Traders work in the New York Stock Exchange (NYSE) in New York, US, Nov. 7, 2013. Social network giant Twitter Inc. began trading under the symbol "TWTR" on the New York Stock Exchange and closed at 44.9 dollars on Thursday. [Photo/Xinhua]
The Twitter accounts of major public figures and corporations, including Joe Biden, Barack Obama, Elon Musk, Bill Gates, Jeff Bezos and Apple were hijacked Wednesday, in a stunning show of force by hackers.
Twitter said it was aware of “a security incident”and “taking steps to fix it”, but provided no further information hours after the hack began.
The hack unfolded over the course of several hours, and it appeared that Twitter was only able to stop it by preventing verified accounts from tweeting at all – an unprecedented measure.
The messages included the address of a bitcoin wallet whose balance grew rapidly to more than 11 BTC (more than $100,000) as the scam spread. Tweets with similar messages were repeatedly deleted and re-posted by some of the compromised accounts over the course of Wednesday afternoon.
While the motives and source of the attack are not yet known, the coordinated hijacking of the verified communications streams of world leaders, celebrities and major corporate accounts was a frightening prospect. Twitter has become a de facto wire service for the world and is used for official communications by governments during emergencies; a hack on the scale of Wednesday’s attack could have been more disruptive or even dangerous.
“The amount of damage this could cause is very high,” said Douglas Schmidt, a computer science professor at Vanderbilt University. “These people could hold information gleaned from the hack for ransom in the future.”
Twitter issued a statement approximately 90 minutes after scam messages began being sent out by Musk’s and Gates’ accounts, as the attack was ongoing.
“We are aware of a security incident impacting accounts on Twitter,” the company said on Twitter. “We are investigating and taking steps to fix it. We will update everyone shortly.”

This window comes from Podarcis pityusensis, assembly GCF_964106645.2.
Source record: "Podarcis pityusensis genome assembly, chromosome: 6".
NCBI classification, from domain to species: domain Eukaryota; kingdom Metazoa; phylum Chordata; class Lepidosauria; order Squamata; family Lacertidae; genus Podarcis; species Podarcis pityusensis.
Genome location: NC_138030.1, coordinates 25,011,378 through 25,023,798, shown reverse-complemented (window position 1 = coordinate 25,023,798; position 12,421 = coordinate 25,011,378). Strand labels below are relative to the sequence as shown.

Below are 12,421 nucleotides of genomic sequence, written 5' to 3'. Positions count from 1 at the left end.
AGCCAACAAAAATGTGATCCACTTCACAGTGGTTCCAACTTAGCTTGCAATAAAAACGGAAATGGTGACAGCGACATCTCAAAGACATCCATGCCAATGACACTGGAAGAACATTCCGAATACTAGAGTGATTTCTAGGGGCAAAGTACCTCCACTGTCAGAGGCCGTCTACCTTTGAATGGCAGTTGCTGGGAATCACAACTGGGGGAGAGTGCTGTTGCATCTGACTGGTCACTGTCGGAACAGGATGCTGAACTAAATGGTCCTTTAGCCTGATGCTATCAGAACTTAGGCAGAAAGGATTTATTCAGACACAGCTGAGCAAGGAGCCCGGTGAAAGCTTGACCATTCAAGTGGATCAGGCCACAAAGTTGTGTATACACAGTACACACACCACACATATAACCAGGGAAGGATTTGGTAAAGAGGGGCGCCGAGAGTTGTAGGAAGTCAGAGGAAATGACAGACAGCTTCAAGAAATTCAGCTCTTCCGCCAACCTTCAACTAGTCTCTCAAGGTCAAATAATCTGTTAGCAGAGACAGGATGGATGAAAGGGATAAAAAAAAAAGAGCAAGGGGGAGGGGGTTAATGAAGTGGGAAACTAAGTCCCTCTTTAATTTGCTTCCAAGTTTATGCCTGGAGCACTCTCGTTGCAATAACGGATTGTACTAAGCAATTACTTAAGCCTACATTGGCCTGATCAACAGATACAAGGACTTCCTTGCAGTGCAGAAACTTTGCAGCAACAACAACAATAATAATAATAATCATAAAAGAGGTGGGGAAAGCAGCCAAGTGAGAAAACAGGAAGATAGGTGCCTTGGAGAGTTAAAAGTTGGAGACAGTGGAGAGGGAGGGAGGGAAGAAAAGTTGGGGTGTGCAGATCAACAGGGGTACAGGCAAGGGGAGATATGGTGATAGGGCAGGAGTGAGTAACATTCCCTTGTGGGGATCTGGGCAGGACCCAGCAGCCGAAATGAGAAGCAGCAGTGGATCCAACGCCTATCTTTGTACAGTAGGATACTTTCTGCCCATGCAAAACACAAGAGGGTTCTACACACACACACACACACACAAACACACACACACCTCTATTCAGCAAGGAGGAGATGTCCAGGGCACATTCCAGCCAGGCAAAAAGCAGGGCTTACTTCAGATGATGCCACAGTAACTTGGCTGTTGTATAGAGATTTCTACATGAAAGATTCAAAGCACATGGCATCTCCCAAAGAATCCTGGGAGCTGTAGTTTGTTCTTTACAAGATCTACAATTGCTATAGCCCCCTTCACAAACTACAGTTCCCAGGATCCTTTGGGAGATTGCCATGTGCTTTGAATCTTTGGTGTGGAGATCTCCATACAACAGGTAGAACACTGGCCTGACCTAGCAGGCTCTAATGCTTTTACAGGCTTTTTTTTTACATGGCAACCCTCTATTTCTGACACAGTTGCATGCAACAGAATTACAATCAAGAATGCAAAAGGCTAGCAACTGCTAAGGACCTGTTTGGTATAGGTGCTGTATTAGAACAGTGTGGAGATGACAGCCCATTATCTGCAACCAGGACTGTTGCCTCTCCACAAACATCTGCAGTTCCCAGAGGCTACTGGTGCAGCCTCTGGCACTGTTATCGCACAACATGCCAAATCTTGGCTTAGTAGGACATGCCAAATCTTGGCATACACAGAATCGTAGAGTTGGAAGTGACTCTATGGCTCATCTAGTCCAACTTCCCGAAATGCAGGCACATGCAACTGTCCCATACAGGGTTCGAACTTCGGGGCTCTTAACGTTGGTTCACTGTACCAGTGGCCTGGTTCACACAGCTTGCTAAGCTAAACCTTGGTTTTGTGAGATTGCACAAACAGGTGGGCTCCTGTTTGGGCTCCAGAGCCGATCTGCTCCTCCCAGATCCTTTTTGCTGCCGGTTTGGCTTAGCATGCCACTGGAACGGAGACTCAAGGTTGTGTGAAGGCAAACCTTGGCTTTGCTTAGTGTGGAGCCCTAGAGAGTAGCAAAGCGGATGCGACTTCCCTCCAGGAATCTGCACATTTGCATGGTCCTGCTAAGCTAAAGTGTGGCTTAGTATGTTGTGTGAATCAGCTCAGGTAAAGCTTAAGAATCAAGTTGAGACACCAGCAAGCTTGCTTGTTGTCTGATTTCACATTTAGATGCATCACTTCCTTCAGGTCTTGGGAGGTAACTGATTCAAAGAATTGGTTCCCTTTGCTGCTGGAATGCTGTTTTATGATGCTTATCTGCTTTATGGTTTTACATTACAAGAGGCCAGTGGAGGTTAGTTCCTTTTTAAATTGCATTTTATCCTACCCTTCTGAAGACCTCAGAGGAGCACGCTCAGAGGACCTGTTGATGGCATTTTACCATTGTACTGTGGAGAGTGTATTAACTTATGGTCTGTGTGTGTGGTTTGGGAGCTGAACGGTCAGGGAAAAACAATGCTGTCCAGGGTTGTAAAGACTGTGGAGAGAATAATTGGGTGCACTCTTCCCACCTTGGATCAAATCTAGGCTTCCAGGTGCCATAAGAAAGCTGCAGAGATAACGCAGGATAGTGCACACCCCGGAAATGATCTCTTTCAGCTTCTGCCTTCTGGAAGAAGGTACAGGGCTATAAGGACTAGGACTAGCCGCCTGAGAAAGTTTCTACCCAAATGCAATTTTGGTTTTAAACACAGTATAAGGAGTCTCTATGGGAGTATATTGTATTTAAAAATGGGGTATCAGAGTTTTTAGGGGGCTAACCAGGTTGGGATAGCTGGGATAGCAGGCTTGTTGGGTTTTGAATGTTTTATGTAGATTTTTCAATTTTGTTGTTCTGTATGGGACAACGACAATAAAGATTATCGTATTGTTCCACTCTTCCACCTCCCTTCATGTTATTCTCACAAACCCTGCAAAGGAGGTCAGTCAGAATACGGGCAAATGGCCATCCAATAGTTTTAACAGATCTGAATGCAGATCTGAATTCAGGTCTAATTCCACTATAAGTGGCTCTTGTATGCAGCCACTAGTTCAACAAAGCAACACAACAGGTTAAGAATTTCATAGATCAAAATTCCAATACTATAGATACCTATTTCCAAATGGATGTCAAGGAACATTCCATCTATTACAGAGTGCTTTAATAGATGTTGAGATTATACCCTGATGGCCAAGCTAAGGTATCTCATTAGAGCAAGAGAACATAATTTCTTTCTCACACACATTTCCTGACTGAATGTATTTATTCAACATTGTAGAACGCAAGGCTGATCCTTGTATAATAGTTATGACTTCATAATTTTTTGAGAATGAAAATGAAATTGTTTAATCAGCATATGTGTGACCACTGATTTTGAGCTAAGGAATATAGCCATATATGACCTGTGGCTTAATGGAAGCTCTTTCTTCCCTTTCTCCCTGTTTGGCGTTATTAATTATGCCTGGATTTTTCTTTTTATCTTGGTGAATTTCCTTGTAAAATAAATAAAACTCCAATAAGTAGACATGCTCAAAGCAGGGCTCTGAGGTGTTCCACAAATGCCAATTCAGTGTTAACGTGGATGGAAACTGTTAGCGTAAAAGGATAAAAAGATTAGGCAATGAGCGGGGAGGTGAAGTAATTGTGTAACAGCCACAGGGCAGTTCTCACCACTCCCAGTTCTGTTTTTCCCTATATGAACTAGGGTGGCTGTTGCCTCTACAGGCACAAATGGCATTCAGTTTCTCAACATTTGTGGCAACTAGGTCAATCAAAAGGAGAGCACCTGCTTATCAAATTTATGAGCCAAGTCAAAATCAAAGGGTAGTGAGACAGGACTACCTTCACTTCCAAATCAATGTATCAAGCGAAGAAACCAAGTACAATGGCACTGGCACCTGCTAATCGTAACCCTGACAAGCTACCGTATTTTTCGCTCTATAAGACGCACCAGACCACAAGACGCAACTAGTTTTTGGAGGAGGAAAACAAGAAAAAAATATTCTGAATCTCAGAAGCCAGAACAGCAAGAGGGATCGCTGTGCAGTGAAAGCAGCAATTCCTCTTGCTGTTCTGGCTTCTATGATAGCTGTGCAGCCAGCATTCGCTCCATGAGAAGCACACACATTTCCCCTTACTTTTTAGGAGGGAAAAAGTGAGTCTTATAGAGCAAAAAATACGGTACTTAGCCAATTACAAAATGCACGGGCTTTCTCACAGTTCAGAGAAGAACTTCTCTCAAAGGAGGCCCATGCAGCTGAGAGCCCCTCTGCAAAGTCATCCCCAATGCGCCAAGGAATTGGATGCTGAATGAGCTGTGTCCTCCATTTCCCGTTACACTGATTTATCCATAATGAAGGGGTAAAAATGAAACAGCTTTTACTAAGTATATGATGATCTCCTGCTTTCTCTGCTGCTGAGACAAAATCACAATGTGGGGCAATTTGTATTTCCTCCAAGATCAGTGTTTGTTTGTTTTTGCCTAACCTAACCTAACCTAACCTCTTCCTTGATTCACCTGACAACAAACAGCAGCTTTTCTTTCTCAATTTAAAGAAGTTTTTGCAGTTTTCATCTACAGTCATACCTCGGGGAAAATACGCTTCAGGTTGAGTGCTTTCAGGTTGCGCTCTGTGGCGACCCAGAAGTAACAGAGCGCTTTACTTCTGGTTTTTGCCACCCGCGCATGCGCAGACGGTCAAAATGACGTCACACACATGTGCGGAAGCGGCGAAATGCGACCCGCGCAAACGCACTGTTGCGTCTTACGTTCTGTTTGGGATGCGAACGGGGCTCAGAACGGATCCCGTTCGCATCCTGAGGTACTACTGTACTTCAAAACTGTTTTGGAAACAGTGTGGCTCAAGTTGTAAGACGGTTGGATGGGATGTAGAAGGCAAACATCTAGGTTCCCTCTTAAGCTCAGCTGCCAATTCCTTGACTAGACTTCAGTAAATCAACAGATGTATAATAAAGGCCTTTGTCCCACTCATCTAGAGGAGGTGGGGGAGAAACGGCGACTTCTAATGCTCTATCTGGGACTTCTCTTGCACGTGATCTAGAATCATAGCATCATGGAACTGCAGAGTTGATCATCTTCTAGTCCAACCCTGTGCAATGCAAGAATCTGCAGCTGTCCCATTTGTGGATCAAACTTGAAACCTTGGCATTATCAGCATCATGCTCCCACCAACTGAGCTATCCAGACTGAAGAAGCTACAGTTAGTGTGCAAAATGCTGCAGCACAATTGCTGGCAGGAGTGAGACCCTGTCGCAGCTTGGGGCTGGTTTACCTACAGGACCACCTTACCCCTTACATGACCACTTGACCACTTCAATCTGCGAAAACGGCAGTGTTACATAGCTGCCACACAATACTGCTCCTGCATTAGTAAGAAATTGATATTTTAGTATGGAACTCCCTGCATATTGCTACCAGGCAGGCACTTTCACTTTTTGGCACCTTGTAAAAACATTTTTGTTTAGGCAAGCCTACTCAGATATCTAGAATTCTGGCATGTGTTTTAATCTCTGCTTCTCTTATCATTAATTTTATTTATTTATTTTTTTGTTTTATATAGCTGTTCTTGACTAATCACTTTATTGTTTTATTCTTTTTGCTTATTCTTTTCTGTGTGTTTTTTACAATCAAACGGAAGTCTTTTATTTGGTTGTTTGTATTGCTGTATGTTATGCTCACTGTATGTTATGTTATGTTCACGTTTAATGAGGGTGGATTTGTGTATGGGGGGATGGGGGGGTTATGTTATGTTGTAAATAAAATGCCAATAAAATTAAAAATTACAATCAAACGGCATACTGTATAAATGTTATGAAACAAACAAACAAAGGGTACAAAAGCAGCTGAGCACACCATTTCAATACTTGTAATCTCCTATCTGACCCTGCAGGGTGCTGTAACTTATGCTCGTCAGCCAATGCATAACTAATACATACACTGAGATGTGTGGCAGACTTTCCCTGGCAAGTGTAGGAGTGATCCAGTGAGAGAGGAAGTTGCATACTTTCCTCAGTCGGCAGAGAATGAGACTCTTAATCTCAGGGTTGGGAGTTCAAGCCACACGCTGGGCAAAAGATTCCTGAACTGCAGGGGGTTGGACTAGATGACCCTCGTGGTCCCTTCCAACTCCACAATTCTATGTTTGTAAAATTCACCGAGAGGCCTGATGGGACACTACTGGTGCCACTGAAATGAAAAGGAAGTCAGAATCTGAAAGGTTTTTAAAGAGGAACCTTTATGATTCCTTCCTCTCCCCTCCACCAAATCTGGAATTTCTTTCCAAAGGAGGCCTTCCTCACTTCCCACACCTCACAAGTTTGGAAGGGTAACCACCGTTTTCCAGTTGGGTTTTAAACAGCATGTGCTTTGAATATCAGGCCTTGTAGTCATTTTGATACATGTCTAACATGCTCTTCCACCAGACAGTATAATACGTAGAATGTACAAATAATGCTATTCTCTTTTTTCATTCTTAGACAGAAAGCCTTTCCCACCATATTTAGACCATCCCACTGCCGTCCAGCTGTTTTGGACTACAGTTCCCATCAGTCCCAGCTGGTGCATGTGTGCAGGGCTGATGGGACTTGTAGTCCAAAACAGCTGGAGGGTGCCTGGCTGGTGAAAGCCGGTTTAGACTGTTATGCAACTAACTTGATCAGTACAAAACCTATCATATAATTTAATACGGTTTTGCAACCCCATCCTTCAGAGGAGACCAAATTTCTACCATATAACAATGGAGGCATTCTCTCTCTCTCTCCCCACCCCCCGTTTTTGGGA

The company subsequently warned that some users would be unable to tweet or change their passwords as it worked to address the issue. The company appeared to be blocking verified users, whose accounts feature a blue checkmark to denote that Twitter has confirmed their identities, from tweeting.
Twitter’s stock price tumbled more than 3% in after hours trading.
The hack probably targeted a vulnerability on Twitter’s end rather than those of the individual account holders, said John Ozbay, the chief executive of the privacy and security tool Cryptee. Most high-profile users probably engage two-factor authentication, Ozbay said, and the hackers appeared to have enough control over the compromised accounts to “pin” a tweet. That would not have been possible if a hacked account were being controlled by SMS, as occurred when the Twitter CEO Jack Dorsey’s own account was hijacked in 2019.
Schmidt said that the attacks could be related to the fact that Twitter, like much of the rest of the tech industry, has transitioned to remote work during the coronavirus pandemic.
“The likelihood of attacks like this increase when people are working remotely it is much easier for bad actors to impersonate someone through an email and gain access to their accounts,” said Schmidt. “Assuming this wasn’t someone inside Twitter trying to take revenge, it appears to be a spear phishing attack – someone who has access to admin privileges that can override two-factor authentication and strong passwords fell victim to a hack”.